'Be a man!’
This common phrase is one that I’m sure most of us have heard before. Asking someone to ‘man up’ reflects the unspoken pressure that society places on our men and boys — they must be physically strong, emotionally tough and utter nuggets of wisdom at the right time in order to truly ‘be a man’. But inside every strong man lies a deep-seated desire to know that they are doing enough for their loved ones.
I’m 6 years older than my husband. This dynamic, while not unique, is not very common in our semi-conservative community. Being younger, my husband has — for a long time — felt that he had to work doubly hard to prove himself. After 12 years of marriage and 3 children, I have seen and felt the effect of validating my husband’s ability to provide for and protect his family; it has helped him grow in his role as a husband, father and more importantly, as an individual.
Validating my husband’s ability to provide for and protect his family has helped him grow in his role as a husband, father and an individual.
These tips have helped me in encouraging my husband. In the process, they have deepened our relationship and enriched our marriage.
1. Build trust in your marriage
My husband and I manage our relationship largely based on trust. I would be upset if he ever referred to me as his ‘HQ’ or worse, his ‘boss’. I’m not someone he has to report to, even if it was a joke. We have the mutual understanding that it is important for us to maintain friendships with friends of the same gender. As such, we give each other the freedom to make time for friends without having to ask permission.
Being honest and transparent with each other and making it a habit to share candidly about our catch ups with friends has strengthened mutual trust and given us the space to enjoy our individual time growing meaningful friendships.
We give each other the freedom to make time for our individual friends without having to ask permission.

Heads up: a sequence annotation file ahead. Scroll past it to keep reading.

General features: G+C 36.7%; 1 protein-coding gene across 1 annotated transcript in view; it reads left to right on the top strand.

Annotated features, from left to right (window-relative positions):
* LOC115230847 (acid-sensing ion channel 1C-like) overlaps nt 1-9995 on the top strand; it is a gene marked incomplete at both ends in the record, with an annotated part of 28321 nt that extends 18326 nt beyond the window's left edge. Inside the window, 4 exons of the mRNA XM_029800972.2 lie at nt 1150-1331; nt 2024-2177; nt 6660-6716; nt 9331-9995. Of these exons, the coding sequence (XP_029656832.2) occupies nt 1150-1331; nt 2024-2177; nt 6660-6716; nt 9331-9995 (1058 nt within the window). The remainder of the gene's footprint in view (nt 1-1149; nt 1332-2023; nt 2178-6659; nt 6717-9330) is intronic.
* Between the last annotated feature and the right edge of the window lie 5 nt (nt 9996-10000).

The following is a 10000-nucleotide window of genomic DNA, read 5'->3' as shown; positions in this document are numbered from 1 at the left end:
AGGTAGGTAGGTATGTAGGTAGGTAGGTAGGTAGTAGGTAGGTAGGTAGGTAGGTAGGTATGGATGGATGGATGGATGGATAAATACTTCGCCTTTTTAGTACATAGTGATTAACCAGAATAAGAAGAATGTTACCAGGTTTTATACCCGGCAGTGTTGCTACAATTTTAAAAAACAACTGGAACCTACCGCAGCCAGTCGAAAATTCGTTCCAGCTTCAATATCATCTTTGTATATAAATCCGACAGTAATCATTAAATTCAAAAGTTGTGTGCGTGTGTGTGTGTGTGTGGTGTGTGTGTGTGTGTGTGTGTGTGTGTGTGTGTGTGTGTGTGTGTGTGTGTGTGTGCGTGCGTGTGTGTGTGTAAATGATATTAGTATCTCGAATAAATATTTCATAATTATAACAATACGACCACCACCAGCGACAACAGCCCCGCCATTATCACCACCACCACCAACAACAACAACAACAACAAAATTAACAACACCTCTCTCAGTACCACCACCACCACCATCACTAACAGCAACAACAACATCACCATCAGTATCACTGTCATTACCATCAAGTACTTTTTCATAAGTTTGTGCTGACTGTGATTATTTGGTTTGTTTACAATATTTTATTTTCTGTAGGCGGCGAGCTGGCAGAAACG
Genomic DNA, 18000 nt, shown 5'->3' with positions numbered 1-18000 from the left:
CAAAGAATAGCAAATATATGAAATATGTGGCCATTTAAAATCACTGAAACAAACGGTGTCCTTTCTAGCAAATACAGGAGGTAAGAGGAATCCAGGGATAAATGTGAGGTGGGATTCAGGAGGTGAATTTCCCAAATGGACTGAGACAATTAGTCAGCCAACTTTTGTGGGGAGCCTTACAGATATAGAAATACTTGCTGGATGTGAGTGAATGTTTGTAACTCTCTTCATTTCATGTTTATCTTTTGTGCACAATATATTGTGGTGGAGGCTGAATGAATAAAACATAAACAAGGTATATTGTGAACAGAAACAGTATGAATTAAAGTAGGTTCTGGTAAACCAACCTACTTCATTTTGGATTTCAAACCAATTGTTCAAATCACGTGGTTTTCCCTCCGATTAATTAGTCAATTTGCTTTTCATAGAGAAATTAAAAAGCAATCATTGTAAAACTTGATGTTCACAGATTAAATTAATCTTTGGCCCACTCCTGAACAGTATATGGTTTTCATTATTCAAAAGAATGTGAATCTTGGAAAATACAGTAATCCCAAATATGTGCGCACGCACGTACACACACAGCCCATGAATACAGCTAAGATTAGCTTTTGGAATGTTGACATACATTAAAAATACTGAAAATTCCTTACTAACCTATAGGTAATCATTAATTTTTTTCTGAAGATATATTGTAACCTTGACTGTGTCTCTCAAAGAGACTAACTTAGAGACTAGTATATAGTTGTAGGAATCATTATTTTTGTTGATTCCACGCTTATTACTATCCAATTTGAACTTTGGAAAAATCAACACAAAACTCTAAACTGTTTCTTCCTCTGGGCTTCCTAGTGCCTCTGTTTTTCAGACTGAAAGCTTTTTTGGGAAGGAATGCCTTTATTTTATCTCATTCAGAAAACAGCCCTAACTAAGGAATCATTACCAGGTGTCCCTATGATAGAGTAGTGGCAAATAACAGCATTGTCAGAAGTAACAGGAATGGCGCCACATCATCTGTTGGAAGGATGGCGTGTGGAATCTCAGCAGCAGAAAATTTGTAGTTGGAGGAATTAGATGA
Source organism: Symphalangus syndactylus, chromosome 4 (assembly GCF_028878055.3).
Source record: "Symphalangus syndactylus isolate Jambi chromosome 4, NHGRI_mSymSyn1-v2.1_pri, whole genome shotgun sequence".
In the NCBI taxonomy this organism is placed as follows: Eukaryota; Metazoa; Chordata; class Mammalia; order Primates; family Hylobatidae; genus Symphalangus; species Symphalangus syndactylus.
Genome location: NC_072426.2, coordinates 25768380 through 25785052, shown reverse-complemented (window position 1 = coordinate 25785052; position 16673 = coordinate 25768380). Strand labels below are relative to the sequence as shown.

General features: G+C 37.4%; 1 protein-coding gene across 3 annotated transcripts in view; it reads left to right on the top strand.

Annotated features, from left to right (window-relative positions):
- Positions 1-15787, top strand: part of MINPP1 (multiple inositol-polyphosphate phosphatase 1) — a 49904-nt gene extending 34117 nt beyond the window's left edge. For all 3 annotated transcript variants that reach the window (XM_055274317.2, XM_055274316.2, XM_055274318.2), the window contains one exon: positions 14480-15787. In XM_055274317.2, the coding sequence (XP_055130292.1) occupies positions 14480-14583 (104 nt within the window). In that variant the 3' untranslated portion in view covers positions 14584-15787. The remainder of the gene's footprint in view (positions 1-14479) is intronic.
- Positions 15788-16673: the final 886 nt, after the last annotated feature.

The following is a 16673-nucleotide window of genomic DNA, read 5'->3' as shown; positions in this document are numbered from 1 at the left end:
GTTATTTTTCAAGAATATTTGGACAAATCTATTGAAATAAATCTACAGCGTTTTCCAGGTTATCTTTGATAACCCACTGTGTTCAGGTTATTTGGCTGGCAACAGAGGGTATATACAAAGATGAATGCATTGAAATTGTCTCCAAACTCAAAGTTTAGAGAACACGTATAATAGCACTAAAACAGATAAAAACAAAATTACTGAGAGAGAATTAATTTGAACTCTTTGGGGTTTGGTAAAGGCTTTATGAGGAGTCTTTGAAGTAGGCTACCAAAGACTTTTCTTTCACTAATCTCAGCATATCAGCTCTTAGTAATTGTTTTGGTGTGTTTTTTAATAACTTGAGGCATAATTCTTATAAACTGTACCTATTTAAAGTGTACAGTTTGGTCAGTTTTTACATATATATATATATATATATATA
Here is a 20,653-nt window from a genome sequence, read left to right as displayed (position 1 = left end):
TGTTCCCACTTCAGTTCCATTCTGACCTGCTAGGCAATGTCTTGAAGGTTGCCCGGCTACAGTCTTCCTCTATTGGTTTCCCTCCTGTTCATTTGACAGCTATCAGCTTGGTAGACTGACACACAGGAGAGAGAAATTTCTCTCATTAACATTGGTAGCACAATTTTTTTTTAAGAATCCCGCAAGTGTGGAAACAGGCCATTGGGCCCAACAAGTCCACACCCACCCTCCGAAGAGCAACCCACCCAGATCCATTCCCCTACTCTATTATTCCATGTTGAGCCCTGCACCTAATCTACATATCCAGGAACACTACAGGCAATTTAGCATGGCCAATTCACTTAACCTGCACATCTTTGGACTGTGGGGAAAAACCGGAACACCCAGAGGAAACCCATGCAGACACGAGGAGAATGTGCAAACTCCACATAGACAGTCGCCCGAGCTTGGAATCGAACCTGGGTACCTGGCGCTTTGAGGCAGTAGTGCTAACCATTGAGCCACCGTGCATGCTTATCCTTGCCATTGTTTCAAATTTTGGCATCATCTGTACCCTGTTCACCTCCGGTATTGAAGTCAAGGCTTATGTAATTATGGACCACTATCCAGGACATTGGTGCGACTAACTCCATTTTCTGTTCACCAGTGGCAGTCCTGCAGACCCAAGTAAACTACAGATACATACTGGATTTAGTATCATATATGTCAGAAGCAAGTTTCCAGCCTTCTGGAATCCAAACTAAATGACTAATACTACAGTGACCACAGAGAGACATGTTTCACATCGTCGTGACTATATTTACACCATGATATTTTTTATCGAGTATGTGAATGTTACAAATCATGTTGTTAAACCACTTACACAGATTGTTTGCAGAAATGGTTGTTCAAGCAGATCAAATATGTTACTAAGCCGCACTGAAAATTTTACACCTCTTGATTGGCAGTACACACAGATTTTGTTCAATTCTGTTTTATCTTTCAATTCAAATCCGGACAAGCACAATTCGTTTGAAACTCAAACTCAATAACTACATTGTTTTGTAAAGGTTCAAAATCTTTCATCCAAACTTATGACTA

2. Engage in ‘shop talk’
Over the years, I have come to recognise how my husband’s deep sense of responsibility to provide for the family represents his way of saying ‘I love you’. Taking interest in my husband’s work has given us many evenings (after the children have gone to bed) of sharing the challenges and the successes in our day jobs, be it in the office or in the home. Times like these offer up opportune moments of encouraging each other and affirming our individual giftings and talents.
Making important career decisions together has also drawn us closer as we work towards the same goals for our family.
3. Respect him for all he does
When we first got married, my husband and I made a pact: I would do the cooking and he would wash up. However, when we moved into our first home, I would always find our dinner dishes still in the sink the morning after, unwashed! I spent many mornings in our early days of marriage washing dirty dishes in frustration.
The turning point came when a friend shared words of wisdom with me — to respect my husband’s word, especially when it comes to housework. By this, she meant that I had to accept that his timing to complete the task may differ from mine, and I needed to make it a point to appreciate his effort, even if the standard did not meet my expectations.
This advice was very difficult for me to follow at first, but once I stopped focusing on what he did not do well, and looked instead at what he did for the household, I saw just how hands-on he was with looking after the children as well as shouldering a fair share of the housework.
Once I stopped focusing on what my husband did not do well, I saw just how hands-on he was with looking after the children as well as shouldering a fair share of the housework.
Learning to take him at his word and resisting the urge to micromanage has changed our marriage for the better. In his book Love & Respect: The Love She Most Desires; The Respect He Desperately Needs, Dr. Emerson Eggerichs wrote, “His love motivates her respect; her respect motivates his love.”
Learning to affirm my husband for the man that he is will be a life-long journey, and one that I willingly accept. For us, this practice of encouragement goes both ways and has helped us build a home that is loving and supportive.
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